Every day we receive enquiries from scaffolding contractors asking us about our “Crash Deck” or “Crash Decking” systems. Construction site professionals often refer to “Crash Decking” when describing a fall prevention system. The term crash decking implies there is going to be some kind of impact & it has come to be associated with the possibility of stopping a falling person or a crash or fall from height.
The MacDeck system that we provide is an internal fall prevention / work platform for traditional build, timber frame and construction projects. It is designed to prevent falls, not to protect you against them.
As mentioned previously, it could be argued that the term ‘Crash Deck’ could imply that a person or falling object may be protected if it was to “Crash” into the system. This is something that we advise against, as it is certainly not the case.
With so many people within the construction industry still referring to a fall prevention system and safe working system as Crash Decking, we have created this article to educate and inform construction workers about the difference between fall protection and fall prevention.
We actually advise against using this term. There are two main options available when working at height; Safety Decking such as the market leading MacDeck system, or a fall arrest bag such as the soft-landing system by the Forest Group. Soft Landing Systems (SLS) are generally either air-filled mats or soft-filled mats. These mats are designed to mitigate the risk of injury to workers from a fall from a distance of up to 2.5 meters.
The MacDeck system is a robust working platform which has undergone a rigorous testing regime to ensure we not only comply with UK Health & Safety regulations but surpass them too. Our system which boasts a load capacity of 2.0kn per m2 is the strongest injected moulded panel manufactured worldwide.
If a worker is safe working on top of a fall prevention system, like Macdeck, he is safe and secure & he cannot fall. When a worker falls into a soft-landing system or a fall arrest bag, the g-force is limited. The worker will hopefully land safely onto a cushioned bag. .
Let’s take a look at one of our testing videos. This should help you to gain a better understanding of what would happen when a 70kg bag is dropped centrally onto our MacDeck system…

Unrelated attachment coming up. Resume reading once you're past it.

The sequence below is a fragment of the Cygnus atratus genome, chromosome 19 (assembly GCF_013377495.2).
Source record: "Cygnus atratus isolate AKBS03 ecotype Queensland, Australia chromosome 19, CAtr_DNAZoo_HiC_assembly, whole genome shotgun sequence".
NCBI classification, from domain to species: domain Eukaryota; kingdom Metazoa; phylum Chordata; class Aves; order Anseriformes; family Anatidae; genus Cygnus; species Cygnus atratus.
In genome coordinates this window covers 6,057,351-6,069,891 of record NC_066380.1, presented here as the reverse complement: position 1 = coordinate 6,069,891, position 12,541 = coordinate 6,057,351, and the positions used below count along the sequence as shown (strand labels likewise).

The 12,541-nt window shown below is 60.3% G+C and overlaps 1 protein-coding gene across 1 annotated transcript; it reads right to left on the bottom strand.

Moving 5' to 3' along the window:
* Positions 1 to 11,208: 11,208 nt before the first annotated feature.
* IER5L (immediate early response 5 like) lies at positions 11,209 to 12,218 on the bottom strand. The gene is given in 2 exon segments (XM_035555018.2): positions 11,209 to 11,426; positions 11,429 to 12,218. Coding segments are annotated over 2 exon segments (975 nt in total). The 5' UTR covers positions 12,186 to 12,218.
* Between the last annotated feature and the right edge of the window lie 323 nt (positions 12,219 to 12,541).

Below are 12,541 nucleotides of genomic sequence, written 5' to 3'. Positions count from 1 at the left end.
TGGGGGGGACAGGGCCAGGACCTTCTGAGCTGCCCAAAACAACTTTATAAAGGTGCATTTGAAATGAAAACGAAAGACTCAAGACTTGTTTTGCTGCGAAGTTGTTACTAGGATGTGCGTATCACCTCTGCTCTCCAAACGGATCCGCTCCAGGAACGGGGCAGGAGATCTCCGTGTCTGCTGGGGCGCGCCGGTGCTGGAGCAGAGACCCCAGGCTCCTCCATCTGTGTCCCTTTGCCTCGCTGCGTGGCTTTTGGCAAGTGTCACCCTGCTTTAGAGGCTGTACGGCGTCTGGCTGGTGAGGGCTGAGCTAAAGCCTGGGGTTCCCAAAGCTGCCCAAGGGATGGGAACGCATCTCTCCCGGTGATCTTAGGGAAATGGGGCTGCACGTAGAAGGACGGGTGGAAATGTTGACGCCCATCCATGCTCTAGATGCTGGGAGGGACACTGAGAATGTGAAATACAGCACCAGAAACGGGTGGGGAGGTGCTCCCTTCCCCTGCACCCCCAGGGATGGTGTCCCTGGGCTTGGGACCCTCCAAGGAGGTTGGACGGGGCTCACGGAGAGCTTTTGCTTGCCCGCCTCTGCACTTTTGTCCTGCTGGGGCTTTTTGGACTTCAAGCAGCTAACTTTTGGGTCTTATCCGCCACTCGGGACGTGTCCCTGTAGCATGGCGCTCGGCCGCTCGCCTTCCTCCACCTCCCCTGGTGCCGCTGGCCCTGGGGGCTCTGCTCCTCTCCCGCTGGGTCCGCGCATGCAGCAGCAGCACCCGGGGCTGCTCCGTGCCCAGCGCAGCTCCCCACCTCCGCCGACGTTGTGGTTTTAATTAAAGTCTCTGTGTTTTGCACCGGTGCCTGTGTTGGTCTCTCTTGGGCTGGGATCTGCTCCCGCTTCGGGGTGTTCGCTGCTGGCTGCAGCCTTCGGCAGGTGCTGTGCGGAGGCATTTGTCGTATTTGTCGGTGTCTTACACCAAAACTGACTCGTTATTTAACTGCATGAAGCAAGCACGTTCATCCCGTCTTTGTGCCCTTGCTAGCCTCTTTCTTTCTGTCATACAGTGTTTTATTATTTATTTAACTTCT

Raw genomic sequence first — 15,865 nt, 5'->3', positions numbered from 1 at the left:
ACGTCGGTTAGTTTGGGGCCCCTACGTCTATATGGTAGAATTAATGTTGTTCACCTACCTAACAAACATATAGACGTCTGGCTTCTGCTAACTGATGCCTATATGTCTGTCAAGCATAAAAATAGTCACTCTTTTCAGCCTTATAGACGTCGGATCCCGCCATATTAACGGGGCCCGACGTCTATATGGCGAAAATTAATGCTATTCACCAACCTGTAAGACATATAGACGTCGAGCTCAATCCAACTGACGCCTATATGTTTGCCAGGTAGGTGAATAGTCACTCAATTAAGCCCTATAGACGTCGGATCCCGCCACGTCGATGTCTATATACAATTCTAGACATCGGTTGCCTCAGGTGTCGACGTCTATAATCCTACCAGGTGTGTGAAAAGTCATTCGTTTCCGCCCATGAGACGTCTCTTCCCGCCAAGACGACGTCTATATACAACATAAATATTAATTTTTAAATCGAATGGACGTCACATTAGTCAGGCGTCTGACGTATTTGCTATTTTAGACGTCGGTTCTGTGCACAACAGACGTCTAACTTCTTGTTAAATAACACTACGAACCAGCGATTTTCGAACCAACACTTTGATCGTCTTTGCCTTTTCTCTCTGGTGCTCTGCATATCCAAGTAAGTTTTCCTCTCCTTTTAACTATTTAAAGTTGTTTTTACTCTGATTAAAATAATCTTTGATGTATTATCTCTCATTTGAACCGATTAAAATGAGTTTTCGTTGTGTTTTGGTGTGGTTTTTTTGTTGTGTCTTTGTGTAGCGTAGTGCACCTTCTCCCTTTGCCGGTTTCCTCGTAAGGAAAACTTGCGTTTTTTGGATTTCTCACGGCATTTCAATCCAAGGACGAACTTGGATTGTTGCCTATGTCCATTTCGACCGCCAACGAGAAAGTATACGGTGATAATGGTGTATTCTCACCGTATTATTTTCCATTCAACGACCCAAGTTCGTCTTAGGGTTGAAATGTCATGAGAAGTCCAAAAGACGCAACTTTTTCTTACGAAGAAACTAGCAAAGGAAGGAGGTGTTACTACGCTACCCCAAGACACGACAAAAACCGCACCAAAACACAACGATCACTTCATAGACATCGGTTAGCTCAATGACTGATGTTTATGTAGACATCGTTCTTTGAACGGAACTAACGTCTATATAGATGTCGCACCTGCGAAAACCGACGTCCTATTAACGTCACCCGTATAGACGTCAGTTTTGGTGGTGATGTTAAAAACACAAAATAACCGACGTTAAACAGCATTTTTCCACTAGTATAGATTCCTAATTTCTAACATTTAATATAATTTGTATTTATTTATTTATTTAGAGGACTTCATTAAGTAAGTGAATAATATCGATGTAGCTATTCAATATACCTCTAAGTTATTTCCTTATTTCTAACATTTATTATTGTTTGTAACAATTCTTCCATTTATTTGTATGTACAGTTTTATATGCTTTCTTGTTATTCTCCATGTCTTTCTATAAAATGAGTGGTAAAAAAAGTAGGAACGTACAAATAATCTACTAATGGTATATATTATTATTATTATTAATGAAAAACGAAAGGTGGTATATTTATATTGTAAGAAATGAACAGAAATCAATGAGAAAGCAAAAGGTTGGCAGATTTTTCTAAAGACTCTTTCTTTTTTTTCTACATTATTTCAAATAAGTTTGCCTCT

One the past last 18 months, the MacDeck system has undergone various testing regimes by Loughborough and Teesside University. Impact testing, to show that the tensile strength of system is not affected by UV exposure or drops from height.
The British Standard for impact testing is a 45kg sand bag, dropped three times from a height of 1.2 meters. As part of our testing, we dropped a 70kg sandbag from 2.8 meters, three times, and our panels showed no signs of damage on impact.
You can see how the 70kg bag of sand bounces off the Safety Decking without damaging it. Our Safety Decking has been designed to withstand the same load capacity as general-purpose scaffold — 2kn per m2.
When thinking about workers falling from height it would be a completely different scenario if an 80kg worker accidentally fell from height onto the deck.
Think about an 80kg worker falling as a dead weight – similar to the example in the video above. From a 1-meter distance, a fall on to the ‘crash deck’ that yields no more than 2cm would cause a G-force exposure of about 50G (with 1g being the equivalent to the earth’s gravitational pull).
MacDeck is designed to flex and absorb some of the shock of falling objects but is not designed to protect a human when falling from height. The more rigid the ‘Crash Deck’ the greater the G-force that would be exerted upon the worker. If the “Crash Deck” only yields 1cm, the force exerted to the worker is doubled to 100g.
According to GSU’s HyperPhysics Project, an 80kg person wearing a seat belt and travelling at only 30 mph experiences around 45g’s of force in a front-end collision with a fixed object. This would feel like getting hit with a mass of around 3.6 tons of force. Yet if the passenger is wearing a seatbelt at this G-force, they could come away with superficial injuries.
For this reason, the term “Crash Deck” is a little bit misleading and we believe that it should never be used when describing Safety Decking. Safety Decking should never be considered as an option to protect someone from falls from height. An impact onto Safety Decking from the top of a scaffold could cause an internal bleeding or internal injuries which can lead to organ shutdown, traumatic brain injuries, or even death.
MacDeck provides a safe solution for working at height which allows your operatives to work in confidence knowing they have the strongest and most robust safety platform under their feet. People work more efficiently on a profiled non-slip surface with high visibility and our fall prevention system also comes with a dual locking pin safety feature which can be viewed from above to show that the system is locked correctly.
We’re confident you’ll love MacDeck just as much as we do.